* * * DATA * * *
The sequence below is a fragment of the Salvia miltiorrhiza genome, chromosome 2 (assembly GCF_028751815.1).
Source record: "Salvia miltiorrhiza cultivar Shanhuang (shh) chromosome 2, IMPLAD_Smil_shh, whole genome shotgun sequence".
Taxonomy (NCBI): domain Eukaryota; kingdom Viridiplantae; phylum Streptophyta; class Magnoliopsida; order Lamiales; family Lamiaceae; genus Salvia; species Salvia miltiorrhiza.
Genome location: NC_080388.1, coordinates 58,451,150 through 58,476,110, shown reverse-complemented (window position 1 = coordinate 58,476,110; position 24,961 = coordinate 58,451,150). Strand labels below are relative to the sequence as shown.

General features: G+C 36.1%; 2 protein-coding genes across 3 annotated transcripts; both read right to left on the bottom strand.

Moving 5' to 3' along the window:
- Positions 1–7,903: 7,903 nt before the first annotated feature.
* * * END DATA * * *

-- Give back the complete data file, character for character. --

The sequence below is a fragment of the Salvia miltiorrhiza genome, chromosome 2 (assembly GCF_028751815.1).
Source record: "Salvia miltiorrhiza cultivar Shanhuang (shh) chromosome 2, IMPLAD_Smil_shh, whole genome shotgun sequence".
Taxonomy (NCBI): domain Eukaryota; kingdom Viridiplantae; phylum Streptophyta; class Magnoliopsida; order Lamiales; family Lamiaceae; genus Salvia; species Salvia miltiorrhiza.
Genome location: NC_080388.1, coordinates 58,451,150 through 58,476,110, shown reverse-complemented (window position 1 = coordinate 58,476,110; position 24,961 = coordinate 58,451,150). Strand labels below are relative to the sequence as shown.

General features: G+C 36.1%; 2 protein-coding genes across 3 annotated transcripts; both read right to left on the bottom strand.

Moving 5' to 3' along the window:
- Positions 1–7,903: 7,903 nt before the first annotated feature.